Saturday, October 25, 2008

But my dream's not coming true.

The kid next to me at the coffeeshop said that to his dad.  I'd guess the kid is somewhere between 3 and 4.  I love listening to a child's thought process.  He was so upset that his dream wasn't coming true - when his dad asked what dream he was referring to, he kid said, "My dream of having sea animals."  His dad admitted right, it wasn't coming true, but maybe it would someday.
I was sitting at the table, finishing the best latte in the entire city, and my delicious goat cheese and onion quiche, and trying to slowly process the phone call I got from my brother the night before.  I was in a cab on the way to a honky tonk dive bar, a few glasses of wine and a few good Gillian Welch songs already in me.  My brother got his deployment date.  In about a week and a half, he said, he would be in the midst of the most volatile area of Afghanistan.  He wanted me to know what arrangements were made.  Who the life insurance beneficiaries are.  Who has power of attorney.  That our mother would be the first one notified, but he was going to try to change it.  He wanted it to be me.  And if it wasn't, he assured me there would be plenty of money in his account, and could I please make sure to get to my mother within 24 hours.  He didn't think she could handle it.
Of course.  Of course.  I got you.  I understand.  Consider it done.  Absolutely I'll make sure to.  I could only respond in calm affirmations.  I got this covered, don't worry, I'll make sure it's taken care of.  I know he's scared, there's nothing I can do to make it not scary, all I can do is make sure that he knows I've got his back, on this side. 
I'm tired.  I feel like I take care of a lot of people.  Why am I always the one to take care of it?  When is someone, anyone, going to start looking after me?  Before, it was a decision that my brother made that we selfishly and protectively tried to talk him out of.  He was so mad that we all tried to convince him that he was making a terrible decision, joining the military.  When he snapped one day on the phone, yelling, "Why can't any of you just appreciate that I'm doing an honorable thing?" all I could say was, "If anything ever happened to you, and we never tried to stop it, we'd never be able to live with ourselves."  But he went ahead, and after we couldn't stop him, all we could do is support him 100%.  And now this means not just accepting his choice, but taking on responsibility for his choice.  His choice means making sure I have some time set aside, if I ever needed to go home on a moment's notice.  His choice means I need to take care of my mom, several hours away, while trying to take care of myself.  His choice means I have to decide what and when to tell my father, with whom my brother hasn't spoken in years and to whom he still refuses to speak.  His choice means that if something happens, I have to keep it together, take care of them, help them, make sure they're ok.  That responsibility sucks, and I didn't ask for it.
I'm not saying that I don't want to take care of my family with every ounce of my being.  Of course I do.  I'm freaking out, though.  Why isn't my punkass little brother still living nearby, going to school, or working, or otherwise misbehaving in ways that cause us fits of anxiety?  Why couldn't he have decided to move to Thailand or Costa Rica and farm?  Couldn't he just have gotten another tattoo or piercing or stupid mechanical toy like a snowmobile?  Why did he have to decide to enlist?  There's nothing I can do to control this.  I can't make sure he's safe, I can't keep him from harm, but I'm supposed to keep it all together on the other end.  It's shitty.  I hate it.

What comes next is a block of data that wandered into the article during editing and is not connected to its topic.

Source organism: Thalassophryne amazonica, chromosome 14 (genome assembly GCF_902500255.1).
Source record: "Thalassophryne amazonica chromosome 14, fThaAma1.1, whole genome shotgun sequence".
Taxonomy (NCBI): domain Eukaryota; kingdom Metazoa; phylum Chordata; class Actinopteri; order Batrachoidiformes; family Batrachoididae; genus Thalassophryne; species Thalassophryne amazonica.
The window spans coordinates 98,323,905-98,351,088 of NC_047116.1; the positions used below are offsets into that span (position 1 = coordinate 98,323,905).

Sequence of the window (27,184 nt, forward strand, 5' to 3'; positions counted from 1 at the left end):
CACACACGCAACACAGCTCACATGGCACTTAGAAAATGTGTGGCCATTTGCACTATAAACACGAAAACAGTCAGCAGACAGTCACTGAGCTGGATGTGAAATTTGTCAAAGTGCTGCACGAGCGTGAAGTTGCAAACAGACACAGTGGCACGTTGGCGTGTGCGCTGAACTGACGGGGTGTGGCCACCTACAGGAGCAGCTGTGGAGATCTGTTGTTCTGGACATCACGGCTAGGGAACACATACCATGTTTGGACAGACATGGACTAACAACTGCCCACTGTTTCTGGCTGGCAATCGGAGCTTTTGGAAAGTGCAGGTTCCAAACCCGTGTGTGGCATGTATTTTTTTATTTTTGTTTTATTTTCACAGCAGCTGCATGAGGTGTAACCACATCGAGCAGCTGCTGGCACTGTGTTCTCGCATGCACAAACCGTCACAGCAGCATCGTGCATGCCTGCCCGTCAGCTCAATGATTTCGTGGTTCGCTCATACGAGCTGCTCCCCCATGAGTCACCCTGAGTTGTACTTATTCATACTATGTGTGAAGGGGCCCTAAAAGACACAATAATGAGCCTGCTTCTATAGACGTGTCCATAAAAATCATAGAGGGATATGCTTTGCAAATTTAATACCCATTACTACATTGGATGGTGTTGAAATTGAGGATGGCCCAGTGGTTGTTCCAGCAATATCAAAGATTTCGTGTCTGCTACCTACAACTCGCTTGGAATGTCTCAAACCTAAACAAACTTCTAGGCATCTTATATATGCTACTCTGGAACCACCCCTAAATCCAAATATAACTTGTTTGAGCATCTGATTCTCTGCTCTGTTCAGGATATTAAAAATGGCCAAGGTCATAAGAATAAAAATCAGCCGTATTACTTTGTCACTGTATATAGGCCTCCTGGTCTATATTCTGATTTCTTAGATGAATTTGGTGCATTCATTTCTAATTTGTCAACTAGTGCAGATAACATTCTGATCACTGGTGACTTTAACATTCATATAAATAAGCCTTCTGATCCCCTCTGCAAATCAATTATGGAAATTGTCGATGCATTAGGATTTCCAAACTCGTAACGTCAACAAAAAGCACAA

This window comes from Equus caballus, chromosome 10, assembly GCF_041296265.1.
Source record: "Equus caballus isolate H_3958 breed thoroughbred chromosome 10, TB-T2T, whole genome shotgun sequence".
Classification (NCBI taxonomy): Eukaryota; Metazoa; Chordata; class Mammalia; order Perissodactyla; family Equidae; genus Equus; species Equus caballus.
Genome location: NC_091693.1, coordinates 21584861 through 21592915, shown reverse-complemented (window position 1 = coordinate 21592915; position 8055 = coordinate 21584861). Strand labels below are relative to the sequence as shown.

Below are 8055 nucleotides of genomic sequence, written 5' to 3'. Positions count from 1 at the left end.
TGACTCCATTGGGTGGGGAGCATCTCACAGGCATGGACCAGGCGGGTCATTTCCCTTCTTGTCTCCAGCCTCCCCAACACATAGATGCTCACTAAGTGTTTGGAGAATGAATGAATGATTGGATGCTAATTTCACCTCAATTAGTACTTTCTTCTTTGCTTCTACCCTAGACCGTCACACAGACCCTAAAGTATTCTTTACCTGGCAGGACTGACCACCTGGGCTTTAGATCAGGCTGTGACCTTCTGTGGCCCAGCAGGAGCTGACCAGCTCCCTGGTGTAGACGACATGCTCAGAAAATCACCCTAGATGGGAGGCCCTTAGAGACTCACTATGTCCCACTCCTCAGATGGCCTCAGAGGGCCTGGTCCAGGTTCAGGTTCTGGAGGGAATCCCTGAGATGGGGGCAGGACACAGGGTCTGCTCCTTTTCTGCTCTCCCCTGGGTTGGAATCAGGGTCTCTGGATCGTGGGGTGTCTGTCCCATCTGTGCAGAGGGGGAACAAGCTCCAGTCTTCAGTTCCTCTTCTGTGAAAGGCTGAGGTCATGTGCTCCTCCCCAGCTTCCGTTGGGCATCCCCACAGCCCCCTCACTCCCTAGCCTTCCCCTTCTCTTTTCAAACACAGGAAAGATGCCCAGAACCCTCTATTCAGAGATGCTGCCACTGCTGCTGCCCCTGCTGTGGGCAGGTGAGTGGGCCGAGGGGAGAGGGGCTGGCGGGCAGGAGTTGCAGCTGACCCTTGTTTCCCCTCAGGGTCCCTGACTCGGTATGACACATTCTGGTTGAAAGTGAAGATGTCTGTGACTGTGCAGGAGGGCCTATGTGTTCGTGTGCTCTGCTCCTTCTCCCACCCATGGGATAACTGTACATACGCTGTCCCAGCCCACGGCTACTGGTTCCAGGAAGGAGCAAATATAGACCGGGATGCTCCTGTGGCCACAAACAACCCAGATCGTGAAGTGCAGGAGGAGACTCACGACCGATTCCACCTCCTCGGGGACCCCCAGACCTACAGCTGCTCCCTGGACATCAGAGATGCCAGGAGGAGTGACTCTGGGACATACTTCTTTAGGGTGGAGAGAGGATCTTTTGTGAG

So now I feel fiercely protective and mindful of my family, mindful of my role to keep them calm and ease their worries, while still trying to cope with that anxiety and worry myself.  On top of feeling the weight of hundreds of clients' problems on my shoulders, on top of constant worry and anxiety about my friends' drinking, or unacknowledged depression, or general recklessness; in addition to the regular old lesser worries about getting everything done in a day, not gaining weight, paying bills, or wondering if I'll ever be married and so desperately wanting kids.  I wish someone was making a phone call to say, Please look after her.  I don't know if she can make it through this one alone.
But I'm not really alone.  I have friends and family who love me, and we'll get through it together.  We'll work out our worry and our anxiety together, we'll look out for him the best ways we can, and we'll look out for each other too.  I love you, little bro, make sure you take care of yourself and be safe.  You're smart and resourceful and sensitive to others, I have faith these things will carry you back home safely. 
The old Chinese curse, "May you live in interesting times" rings true.  I have lived through interesting times, and I'm hoping to live in less interesting times.  Boring family sitcom-type times.  I think I've encountered some fairly turbulent decades, and I keep dreaming of a time when I'm cruising at a steady altitude, turbulence free, where I can undig my nails from the armrest, relax my shoulders, and maybe even let my head rest gently against the seat.  That's my dream.  Not coming true right now, but maybe like the kiddo's sea animals, maybe one day. 


The Underblawger said...

Another great post.

May your brother be bored in Afghanistan.

Melissa said...

As the wife of an enlisted guy, it sometimes helps to remember that he is less likely to die deployed than in a car accident on the way to work. The arrangements are likely a way to keep him from feeling out of control. Try to take comfort in the fact that you are helping him through a tough time. It helps me sometimes.